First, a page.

Reports

Fixing failed states: an insider's view

23 July 2007


Ashraf Ghani, Chairman of the Institute of State Effectiveness, Chancellor of Kabul University and Afghani Finance Minister from July 2002 to December 2004, said there were “open moments” in history, such as September 11 2001, which offered the international community an opportunity to change the course of world politics.

These moments required leadership and imagination. The creation of ‘Europe’ at the end of World War II had, for example, been an act of imagination that had changed assumptions about the nation state and created the opportunity to think about Europe’s future.

Immediately after 1945, it was assumed that the world was based on individual states whose legitimacy rested on a “symbolic contract” between the individual and the state. But this view is no longer relevant: in up to 60 countries, this contract has broken down and, in Europe, individuals have an additional contract - with the European Union - which can override their contract with the state.

Mr Ghani said there was an “emerging consensus” that global security depends on having states that operate effectively, so when countries such as Afghanistan break down and become a haven for terrorists, narcotics and criminality, the international community needs to help rebuild state structures and improve the process of government.

In the past, it was held that states depended on what political theorist Max Weber termed “the monopoly of force” for their power. However, it was now “inconceivable” that, for example, a European state would use its army to maintain power over its citizens. In today’s world, states are bound together by a political, economic and social “glue”.

States operate on many levels, said Mr Ghani, but all properly functioning governments operate within the rule of law and are built on regulations within which their citizens operate. Stable states have a strong “governance” framework which defines what processes and procedures a government will use.

The “European project” shows how this works: Europe operates on the basis of “shared sovereignty”, with different layers of governance that enable states and citizens to cooperate in a multitude of ways. This was amply demonstrated during Europe’s enlargement process, when many different mechanisms and rules were used to build up structures and force governments to operate within certain standards. This approach differs from that used by international organisations which continue to treat each country as “an island”.

Turning to developing governance in ‘failed states’, Mr Ghani said charismatic leadership had to develop into institutionalised leadership, where state power is based on a system of - irreversible - rules. In this context, “paper is far more important than guns”. In all countries, a major issue is how the country’s finances are managed, which requires clear rules and understanding.

Moving onto Afghanistan, Mr Ghani said the country’s “open moment” had been between 2001 and 2004. In December 2001, after the military process had outstripped the political process, the EU had been called in to draw up a road map for rebuilding the state.

At the time, there had been three possible scenarios: the “stalled development Lenin tango”, with three steps forward and two steps back; a narco-mafia state; and a prosperous stable state. To ensure the third, the Afghani people had needed to take hold of the political process, and this had necessitated a process with clear bench marks: holding preliminary elections, choosing a leader, writing the constitution and holding further elections. This had established the legitimacy of the state, by transferring power to the people and showing them progress was being made.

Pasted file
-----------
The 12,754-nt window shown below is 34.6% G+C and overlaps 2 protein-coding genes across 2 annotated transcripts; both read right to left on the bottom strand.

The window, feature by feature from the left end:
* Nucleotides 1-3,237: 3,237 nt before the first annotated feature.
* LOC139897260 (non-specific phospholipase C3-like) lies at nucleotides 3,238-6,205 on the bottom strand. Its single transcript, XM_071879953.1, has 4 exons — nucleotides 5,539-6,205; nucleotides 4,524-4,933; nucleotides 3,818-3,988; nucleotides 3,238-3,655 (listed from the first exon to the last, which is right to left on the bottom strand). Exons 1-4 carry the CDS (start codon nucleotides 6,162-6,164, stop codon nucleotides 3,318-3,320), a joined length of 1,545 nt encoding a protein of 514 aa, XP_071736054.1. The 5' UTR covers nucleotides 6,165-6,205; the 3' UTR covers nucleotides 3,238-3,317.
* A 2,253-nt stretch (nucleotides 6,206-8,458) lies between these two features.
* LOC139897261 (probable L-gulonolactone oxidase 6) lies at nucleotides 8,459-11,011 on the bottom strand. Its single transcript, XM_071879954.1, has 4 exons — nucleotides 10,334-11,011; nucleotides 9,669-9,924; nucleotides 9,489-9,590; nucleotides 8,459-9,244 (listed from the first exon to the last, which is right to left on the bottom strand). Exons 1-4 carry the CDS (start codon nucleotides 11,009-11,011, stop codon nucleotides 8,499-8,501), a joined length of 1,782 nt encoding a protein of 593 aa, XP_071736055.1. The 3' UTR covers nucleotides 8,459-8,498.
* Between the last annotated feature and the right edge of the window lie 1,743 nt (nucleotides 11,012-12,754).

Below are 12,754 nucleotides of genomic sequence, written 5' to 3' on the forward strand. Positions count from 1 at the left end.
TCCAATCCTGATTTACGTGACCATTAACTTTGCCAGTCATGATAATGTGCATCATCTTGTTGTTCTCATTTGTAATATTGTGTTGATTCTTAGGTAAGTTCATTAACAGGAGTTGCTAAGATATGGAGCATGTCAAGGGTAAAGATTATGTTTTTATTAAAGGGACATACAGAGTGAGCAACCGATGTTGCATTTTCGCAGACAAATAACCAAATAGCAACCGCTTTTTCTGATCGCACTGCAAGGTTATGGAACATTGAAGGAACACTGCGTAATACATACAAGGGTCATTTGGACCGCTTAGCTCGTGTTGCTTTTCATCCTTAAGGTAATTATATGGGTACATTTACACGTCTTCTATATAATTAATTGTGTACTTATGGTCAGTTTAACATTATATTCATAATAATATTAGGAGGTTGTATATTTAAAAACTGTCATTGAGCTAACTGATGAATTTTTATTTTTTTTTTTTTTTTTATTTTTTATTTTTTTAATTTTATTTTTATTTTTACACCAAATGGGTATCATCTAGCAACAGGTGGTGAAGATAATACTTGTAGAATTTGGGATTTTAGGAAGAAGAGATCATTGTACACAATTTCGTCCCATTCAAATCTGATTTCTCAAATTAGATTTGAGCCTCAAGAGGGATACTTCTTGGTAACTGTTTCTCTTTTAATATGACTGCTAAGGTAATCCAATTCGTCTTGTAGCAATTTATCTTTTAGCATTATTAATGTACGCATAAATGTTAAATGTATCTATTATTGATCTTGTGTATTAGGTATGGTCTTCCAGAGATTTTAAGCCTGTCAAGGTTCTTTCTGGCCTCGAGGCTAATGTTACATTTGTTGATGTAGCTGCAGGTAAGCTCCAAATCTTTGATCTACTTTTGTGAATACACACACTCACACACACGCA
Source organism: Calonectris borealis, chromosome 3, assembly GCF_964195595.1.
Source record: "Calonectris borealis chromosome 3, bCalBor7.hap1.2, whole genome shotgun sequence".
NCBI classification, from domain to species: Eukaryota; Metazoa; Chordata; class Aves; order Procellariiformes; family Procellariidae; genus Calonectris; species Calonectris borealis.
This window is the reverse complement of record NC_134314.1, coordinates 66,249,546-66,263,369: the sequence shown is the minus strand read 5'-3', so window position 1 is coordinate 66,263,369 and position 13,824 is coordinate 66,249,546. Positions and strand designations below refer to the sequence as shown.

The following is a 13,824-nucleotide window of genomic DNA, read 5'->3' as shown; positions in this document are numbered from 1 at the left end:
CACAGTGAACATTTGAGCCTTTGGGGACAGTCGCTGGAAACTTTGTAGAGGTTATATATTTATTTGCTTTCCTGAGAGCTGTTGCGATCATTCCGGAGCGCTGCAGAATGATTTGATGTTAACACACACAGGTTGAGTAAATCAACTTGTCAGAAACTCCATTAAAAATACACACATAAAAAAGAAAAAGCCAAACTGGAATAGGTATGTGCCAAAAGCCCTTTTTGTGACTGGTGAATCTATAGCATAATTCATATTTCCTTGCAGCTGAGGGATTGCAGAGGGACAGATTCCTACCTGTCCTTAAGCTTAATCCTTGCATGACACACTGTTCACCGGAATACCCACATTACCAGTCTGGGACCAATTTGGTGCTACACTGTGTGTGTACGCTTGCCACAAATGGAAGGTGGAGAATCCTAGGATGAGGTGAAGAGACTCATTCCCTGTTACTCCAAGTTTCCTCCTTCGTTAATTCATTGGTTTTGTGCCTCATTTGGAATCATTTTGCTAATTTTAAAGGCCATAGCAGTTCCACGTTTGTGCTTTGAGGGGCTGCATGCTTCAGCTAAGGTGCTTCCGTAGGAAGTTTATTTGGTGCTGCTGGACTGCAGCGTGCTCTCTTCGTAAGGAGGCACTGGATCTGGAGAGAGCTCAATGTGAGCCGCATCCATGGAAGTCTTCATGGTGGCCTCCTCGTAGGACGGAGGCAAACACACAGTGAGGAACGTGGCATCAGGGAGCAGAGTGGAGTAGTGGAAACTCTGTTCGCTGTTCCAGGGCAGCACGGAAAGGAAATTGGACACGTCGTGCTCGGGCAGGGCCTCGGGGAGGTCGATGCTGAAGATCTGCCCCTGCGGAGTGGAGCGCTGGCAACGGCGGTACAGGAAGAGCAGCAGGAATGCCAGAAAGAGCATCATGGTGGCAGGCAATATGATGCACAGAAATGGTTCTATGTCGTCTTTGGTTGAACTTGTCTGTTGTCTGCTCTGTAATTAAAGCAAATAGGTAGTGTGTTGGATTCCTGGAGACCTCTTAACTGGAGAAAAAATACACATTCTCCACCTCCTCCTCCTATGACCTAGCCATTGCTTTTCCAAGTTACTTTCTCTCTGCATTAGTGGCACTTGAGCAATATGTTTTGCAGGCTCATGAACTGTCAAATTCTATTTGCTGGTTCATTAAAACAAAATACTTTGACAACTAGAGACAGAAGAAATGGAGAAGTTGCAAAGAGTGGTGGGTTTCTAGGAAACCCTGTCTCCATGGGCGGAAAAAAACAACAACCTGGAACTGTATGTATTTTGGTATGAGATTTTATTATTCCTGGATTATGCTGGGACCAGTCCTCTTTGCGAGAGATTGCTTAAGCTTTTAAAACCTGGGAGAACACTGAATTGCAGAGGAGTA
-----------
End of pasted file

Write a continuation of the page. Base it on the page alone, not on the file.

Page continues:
It had also been vital to rebuild the country’s finances. Mr Ghani said that as Finance Minister, he prioritised private business and investment over foreign aid. For example, to build up the mobile phone market, he created a level playing field for awarding licences and this had generated €8 million of private investment, turning the telecoms sector into one of the largest generators of tax revenues.

Another major programme had been a redistribution scheme to encourage national solidarity by giving block grants to villages, with the proviso that they elected local councils to take responsibility for using them. This resulted in 17,000 villages setting up councils and building local facilities.

A key element in building up Afghanistan’s state machinery was to boost governance by shifting decisions to local people, and the budget was a key policy instrument in this. “Revenue is the strongest guarantor of the state,” said Mr Ghani, as it creates strategic partnerships through the regulatory licensing of state assets, getting citizens to participate.

As well as establishing a compact between the citizens and the state, the Afghan government had to establish a ‘compact’ with the international community. Assumptions about giving aid had changed, as project-based lending does not necessarily stimulate good governance. Instead, the international community had been asked to contribute skills and systems for state-building.

In Afghanistan, money was not a constraint, said Mr Ghani, as he had found it was more ‘time effective’ to raise money from the private sector than to coordinate foreign aid, which had taken up 60% of his time.

Above all, the aid community has to understand how the market operates and that private cooperation is the friend of development. It should also “shift its horizon from abstract state building to the concrete process of building institutions”, said Mr Ghani. What is needed in Afghanistan is to establish a system where property rights, a stable market, and financial institutions and mechanisms work with aid donors.